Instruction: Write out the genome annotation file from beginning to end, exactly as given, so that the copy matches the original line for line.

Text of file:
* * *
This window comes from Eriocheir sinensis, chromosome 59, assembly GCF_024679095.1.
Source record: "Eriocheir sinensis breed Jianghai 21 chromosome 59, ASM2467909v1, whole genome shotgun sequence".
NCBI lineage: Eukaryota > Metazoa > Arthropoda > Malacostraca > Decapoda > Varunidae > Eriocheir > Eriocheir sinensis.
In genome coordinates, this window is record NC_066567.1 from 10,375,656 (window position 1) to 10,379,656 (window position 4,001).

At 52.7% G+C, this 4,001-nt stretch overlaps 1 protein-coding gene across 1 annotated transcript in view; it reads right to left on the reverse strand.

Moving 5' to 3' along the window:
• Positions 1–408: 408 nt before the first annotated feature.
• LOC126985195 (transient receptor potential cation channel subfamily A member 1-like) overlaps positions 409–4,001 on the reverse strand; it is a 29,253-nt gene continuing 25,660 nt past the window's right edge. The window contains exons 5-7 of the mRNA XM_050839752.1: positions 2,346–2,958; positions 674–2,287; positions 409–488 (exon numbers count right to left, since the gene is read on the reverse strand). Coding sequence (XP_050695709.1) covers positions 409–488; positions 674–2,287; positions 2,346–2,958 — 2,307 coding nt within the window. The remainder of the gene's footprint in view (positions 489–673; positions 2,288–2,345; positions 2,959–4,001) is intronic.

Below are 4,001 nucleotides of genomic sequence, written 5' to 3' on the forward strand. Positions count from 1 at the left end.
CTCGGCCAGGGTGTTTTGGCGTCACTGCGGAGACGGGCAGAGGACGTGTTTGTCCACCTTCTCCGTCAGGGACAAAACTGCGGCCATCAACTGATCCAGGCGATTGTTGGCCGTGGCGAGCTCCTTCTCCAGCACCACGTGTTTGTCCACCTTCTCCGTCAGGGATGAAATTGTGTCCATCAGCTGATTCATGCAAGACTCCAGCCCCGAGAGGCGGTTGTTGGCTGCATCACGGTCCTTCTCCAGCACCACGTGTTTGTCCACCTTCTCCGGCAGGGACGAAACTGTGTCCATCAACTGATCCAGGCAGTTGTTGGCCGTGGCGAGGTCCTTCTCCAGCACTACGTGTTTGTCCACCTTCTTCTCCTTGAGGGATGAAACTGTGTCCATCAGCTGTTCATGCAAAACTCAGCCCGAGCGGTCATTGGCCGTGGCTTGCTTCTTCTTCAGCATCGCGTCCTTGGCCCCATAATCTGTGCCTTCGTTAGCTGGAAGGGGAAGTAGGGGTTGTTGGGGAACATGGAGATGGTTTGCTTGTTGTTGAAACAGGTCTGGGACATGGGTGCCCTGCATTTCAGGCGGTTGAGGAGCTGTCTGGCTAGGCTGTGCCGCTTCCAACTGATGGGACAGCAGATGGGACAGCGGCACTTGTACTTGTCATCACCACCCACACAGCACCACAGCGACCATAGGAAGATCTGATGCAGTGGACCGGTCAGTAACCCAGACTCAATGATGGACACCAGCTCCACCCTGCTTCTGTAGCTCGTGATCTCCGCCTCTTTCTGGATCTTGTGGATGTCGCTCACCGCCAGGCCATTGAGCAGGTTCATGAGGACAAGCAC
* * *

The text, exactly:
This window comes from Eriocheir sinensis, chromosome 59, assembly GCF_024679095.1.
Source record: "Eriocheir sinensis breed Jianghai 21 chromosome 59, ASM2467909v1, whole genome shotgun sequence".
NCBI lineage: Eukaryota > Metazoa > Arthropoda > Malacostraca > Decapoda > Varunidae > Eriocheir > Eriocheir sinensis.
In genome coordinates, this window is record NC_066567.1 from 10,375,656 (window position 1) to 10,379,656 (window position 4,001).

At 52.7% G+C, this 4,001-nt stretch overlaps 1 protein-coding gene across 1 annotated transcript in view; it reads right to left on the reverse strand.

Moving 5' to 3' along the window:
• Positions 1–408: 408 nt before the first annotated feature.
• LOC126985195 (transient receptor potential cation channel subfamily A member 1-like) overlaps positions 409–4,001 on the reverse strand; it is a 29,253-nt gene continuing 25,660 nt past the window's right edge. The window contains exons 5-7 of the mRNA XM_050839752.1: positions 2,346–2,958; positions 674–2,287; positions 409–488 (exon numbers count right to left, since the gene is read on the reverse strand). Coding sequence (XP_050695709.1) covers positions 409–488; positions 674–2,287; positions 2,346–2,958 — 2,307 coding nt within the window. The remainder of the gene's footprint in view (positions 489–673; positions 2,288–2,345; positions 2,959–4,001) is intronic.

Below are 4,001 nucleotides of genomic sequence, written 5' to 3' on the forward strand. Positions count from 1 at the left end.
CTCGGCCAGGGTGTTTTGGCGTCACTGCGGAGACGGGCAGAGGACGTGTTTGTCCACCTTCTCCGTCAGGGACAAAACTGCGGCCATCAACTGATCCAGGCGATTGTTGGCCGTGGCGAGCTCCTTCTCCAGCACCACGTGTTTGTCCACCTTCTCCGTCAGGGATGAAATTGTGTCCATCAGCTGATTCATGCAAGACTCCAGCCCCGAGAGGCGGTTGTTGGCTGCATCACGGTCCTTCTCCAGCACCACGTGTTTGTCCACCTTCTCCGGCAGGGACGAAACTGTGTCCATCAACTGATCCAGGCAGTTGTTGGCCGTGGCGAGGTCCTTCTCCAGCACTACGTGTTTGTCCACCTTCTTCTCCTTGAGGGATGAAACTGTGTCCATCAGCTGTTCATGCAAAACTCAGCCCGAGCGGTCATTGGCCGTGGCTTGCTTCTTCTTCAGCATCGCGTCCTTGGCCCCATAATCTGTGCCTTCGTTAGCTGGAAGGGGAAGTAGGGGTTGTTGGGGAACATGGAGATGGTTTGCTTGTTGTTGAAACAGGTCTGGGACATGGGTGCCCTGCATTTCAGGCGGTTGAGGAGCTGTCTGGCTAGGCTGTGCCGCTTCCAACTGATGGGACAGCAGATGGGACAGCGGCACTTGTACTTGTCATCACCACCCACACAGCACCACAGCGACCATAGGAAGATCTGATGCAGTGGACCGGTCAGTAACCCAGACTCAATGATGGACACCAGCTCCACCCTGCTTCTGTAGCTCGTGATCTCCGCCTCTTTCTGGATCTTGTGGATGTCGCTCACCGCCAGGCCATTGAGCAGGTTCATGAGGACAAGCAC